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Michigan offensive lineman talks about his spring regimen and his return to center after playing at guard his freshman season. Angelique S. Chengelis

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Ann Arbor — After the very first day of spring practice, Michigan coach Jim Harbaugh made clear that sophomore-to-be Cesar Ruiz would be in the middle of everything.

Literally. As the starting center.

“Is Cesar going to be one of our best five?” Harbaugh said referring to the offensive line. “I don’t think there’s any question about that.”

Ruiz, rated the No. 1 center in the 2017 recruiting class, gained valuable experience last season as a freshman starting six games at right guard. While he said it was “weird” not having the ball in his hands, he had no qualms playing guard and being a starter. Now, with center Patrick Kugler a Michigan grad assistant, Ruiz has slipped back into the role he has always occupied.

“When I moved to guard, I never stopped snapping,” Ruiz said Tuesday night after practice. “I always knew how to snap, been doing it my whole life. I think I was really born to play center. That’s just something that comes natural to me.”

That’s evident to new offensive line coach Ed Warinner.

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“He’s young, but man is he going to be really good here,” Warinner said last week. “He understands football very well, and he’s powerful. Plays with a good base. Quick feet, too.”

Ruiz is young, but with about a half-season of starts and a strong command of the playbook, he has quite naturally embraced taking over the offensive line and making the calls.

“One of the things he’s been outstanding at is helping direct traffic,” Warinner said. “Your center makes a lot of calls in there that set your protections. And if he sets them wrong, then you got problems. If he sets them right, then you can account for everybody.

“He’s been very good at that this spring. Very good.”

Warinner spent last season at Minnesota but before that coached at Ohio State where he was credited with developing strong offensive lines and NFL starters.

That resume is something Ruiz knew well when Warinner arrived at Michigan earlier this year.

“The guys he developed were the guys I looked up to in high school,” he said, smiling.

Already, Warinner believes Ruiz can become one of those players he looked up to.

“He has that kind of ability one day to get to that point,” Warinner said. “Not yet. I mean, he’s just a young kid, but if he keeps going — I know what they look like. I’ve coached them. He can be really, really good here.”

To that end, Ruiz said he has improved overall, including technique, learning his assignments and being a leader on the offensive line that also returns Ben Bredeson, who will be a third-year starter at left guard. Michael Onwenu, who started at right guard last year before an injury held him out, that allowed Ruiz to step in, also is expected to start this fall. Ruiz said Onwenu has been impressive this spring.

Ruiz said he has worked hard in the offseason to take the next step.

“Just taking everything I did last year and just stepping it up a little bit,” he said. “Last year, I spent a lot of time learning the playbook and working on my technique. This year I worked on it even more, staying back after hours sometimes with the quarterbacks going over film. Calling coach Kugler sometimes at night just in case I need some help with things just making sure I have everything down and make sure I know all my assignments.”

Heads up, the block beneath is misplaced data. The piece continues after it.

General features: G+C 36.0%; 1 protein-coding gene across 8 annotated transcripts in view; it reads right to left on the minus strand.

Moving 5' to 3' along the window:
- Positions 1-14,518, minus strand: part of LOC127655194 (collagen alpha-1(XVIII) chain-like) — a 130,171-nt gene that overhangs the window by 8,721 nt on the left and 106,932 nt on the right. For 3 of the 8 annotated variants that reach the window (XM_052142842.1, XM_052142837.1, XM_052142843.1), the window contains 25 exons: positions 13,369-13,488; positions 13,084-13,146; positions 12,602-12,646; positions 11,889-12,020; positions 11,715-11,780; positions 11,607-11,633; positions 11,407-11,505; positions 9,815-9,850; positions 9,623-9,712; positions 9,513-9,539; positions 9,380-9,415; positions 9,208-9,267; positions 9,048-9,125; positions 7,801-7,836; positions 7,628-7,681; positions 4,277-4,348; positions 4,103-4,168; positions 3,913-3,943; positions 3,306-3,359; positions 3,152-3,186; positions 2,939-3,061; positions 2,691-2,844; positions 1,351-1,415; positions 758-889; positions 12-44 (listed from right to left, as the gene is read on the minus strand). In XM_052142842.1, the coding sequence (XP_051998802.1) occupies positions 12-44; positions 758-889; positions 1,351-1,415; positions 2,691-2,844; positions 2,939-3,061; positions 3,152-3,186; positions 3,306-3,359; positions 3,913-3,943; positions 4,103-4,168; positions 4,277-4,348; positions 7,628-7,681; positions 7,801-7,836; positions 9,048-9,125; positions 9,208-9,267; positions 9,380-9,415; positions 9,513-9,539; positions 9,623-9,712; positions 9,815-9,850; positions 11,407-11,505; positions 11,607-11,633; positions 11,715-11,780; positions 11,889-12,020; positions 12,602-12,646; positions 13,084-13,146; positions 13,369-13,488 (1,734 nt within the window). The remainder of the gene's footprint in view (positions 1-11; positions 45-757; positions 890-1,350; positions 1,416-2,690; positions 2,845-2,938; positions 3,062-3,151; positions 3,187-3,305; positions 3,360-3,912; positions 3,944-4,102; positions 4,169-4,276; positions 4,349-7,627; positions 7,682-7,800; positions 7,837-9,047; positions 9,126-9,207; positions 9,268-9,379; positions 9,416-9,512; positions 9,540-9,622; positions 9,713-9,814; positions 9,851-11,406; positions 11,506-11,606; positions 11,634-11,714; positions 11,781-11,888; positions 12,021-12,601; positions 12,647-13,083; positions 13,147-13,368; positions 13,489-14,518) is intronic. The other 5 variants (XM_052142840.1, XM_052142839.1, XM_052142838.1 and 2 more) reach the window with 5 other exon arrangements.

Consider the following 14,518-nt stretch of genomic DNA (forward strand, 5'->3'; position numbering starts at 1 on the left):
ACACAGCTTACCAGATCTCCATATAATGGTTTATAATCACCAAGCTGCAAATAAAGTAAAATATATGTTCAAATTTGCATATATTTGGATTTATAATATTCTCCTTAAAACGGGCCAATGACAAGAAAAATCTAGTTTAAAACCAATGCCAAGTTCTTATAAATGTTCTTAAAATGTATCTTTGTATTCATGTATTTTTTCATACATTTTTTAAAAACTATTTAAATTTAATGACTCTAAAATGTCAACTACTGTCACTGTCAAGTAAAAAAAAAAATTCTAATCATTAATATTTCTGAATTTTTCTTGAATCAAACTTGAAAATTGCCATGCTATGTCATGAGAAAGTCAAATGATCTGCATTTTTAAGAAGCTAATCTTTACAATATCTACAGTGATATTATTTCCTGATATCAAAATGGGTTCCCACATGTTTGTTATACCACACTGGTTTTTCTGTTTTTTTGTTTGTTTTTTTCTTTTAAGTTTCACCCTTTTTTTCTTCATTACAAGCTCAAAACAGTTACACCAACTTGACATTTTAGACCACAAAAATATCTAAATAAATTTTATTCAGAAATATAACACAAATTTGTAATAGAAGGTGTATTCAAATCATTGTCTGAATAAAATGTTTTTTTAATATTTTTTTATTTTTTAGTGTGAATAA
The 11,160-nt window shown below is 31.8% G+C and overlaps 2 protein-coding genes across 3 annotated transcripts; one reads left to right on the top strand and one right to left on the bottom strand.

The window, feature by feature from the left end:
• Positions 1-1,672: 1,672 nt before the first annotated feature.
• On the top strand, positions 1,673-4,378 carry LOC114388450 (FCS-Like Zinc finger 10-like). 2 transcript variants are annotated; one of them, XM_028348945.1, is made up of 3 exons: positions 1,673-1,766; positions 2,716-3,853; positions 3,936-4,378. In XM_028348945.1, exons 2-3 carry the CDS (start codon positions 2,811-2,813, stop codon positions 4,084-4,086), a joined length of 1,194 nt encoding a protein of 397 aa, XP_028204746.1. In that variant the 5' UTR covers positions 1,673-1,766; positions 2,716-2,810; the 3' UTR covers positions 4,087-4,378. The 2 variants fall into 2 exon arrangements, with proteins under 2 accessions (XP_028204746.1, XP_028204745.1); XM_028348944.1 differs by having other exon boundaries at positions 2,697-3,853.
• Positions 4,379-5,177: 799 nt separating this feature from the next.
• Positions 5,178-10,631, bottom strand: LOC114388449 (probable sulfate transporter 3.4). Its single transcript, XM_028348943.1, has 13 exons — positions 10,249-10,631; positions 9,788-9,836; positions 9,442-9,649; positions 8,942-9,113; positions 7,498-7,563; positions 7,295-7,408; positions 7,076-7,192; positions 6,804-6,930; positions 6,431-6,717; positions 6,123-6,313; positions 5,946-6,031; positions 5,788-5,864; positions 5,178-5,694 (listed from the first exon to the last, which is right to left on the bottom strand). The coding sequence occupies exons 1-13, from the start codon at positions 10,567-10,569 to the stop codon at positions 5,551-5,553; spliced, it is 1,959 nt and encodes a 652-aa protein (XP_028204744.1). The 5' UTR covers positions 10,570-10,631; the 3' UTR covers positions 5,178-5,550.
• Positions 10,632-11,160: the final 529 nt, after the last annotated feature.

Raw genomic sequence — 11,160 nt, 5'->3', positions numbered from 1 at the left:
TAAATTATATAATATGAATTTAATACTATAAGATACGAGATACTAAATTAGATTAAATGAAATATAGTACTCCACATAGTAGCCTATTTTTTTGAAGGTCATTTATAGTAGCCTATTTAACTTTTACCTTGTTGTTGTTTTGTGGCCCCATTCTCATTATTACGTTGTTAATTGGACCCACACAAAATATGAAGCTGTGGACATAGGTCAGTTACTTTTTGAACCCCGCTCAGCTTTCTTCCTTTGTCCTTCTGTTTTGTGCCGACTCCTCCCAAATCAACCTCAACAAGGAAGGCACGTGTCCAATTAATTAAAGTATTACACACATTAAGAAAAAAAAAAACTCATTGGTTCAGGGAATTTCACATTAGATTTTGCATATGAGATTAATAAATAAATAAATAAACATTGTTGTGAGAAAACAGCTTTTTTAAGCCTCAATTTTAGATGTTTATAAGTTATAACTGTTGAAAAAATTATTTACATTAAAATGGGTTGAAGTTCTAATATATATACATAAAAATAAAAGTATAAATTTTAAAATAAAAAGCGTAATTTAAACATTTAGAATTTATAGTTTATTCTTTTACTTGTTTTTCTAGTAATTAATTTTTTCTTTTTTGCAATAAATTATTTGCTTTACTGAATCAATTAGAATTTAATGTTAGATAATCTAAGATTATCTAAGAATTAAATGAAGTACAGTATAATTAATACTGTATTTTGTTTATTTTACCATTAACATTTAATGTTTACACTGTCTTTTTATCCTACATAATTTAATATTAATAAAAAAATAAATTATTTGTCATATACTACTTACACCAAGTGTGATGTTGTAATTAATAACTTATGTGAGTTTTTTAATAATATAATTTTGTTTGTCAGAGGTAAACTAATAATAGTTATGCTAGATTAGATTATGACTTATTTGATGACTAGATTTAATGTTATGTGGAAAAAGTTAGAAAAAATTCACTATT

He said he’s doing everything he can to “master” the playbook.

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“I’m studying the playbook every night,” Ruiz said. “I don’t have it down 100 percent perfectly, but I’ve got my hands on it pretty well. I’m still trying to make sure I have everything down 100 percent.”

He said he’s taking equal snaps with the quarterbacks — Shea Patterson, Brandon Peters, Dylan McCaffrey are the three primary contenders — but Patterson was his quarterback at IMG Academy.

“It’s fun,” Ruiz said of playing with Patterson again. “Sometimes we kinda forget we were teammates in high school. You don’t really think about that much. It’s fun having him back there again. He’s still a good player, I can tell you that.”

The offensive linemen have said Warinner has given the group a new take on playing the position, but their determination to be better was set in motion the day after their loss in the New Year’s Day Outback Bowl. That came from themselves.

They have heard repeatedly the line is the weak link of the offense and team, and they’re tired of it.

“You don’t like hearing that as an offensive lineman everybody blaming everything on you, that’s not something you want to hear,” Ruiz said. “When you keep hearing it, you keep hearing it, you keep hearing it, you know it just motivates you. It’s like, ‘They’re not going to say that about us this year, I can guarantee that.’ That’s our mindset. They’re not going to point fingers at us.”

Bredeson spoke last week of the line having a swagger. Ruiz said that started on Jan. 2.

“We realized we were tired of everybody pointing fingers at us and it was time to turn up,” he said. “We made it a goal this year, nobody is going to point fingers at us. We’re going to be one of the best O-lines around.

“This year compared to last year, we’ll stand out more as an offensive line.”

And Ruiz expects to be in the middle of it all.

achengelis@detroitnews.com

twitter.com/chengelis

Michigan spring game

Kickoff: 5:45 p.m. Saturday, Michigan Stadium, Ann Arbor

TV/radio: BTN/97.1 FM (coverage begins at 7 p.m.)

Admission: Free

Notable: Gates open at 4:45 p.m. and at 5 p.m. an episode of the Amazon Prime video series “All or Nothing: The Michigan Wolverines,” will be shown on the video boards.

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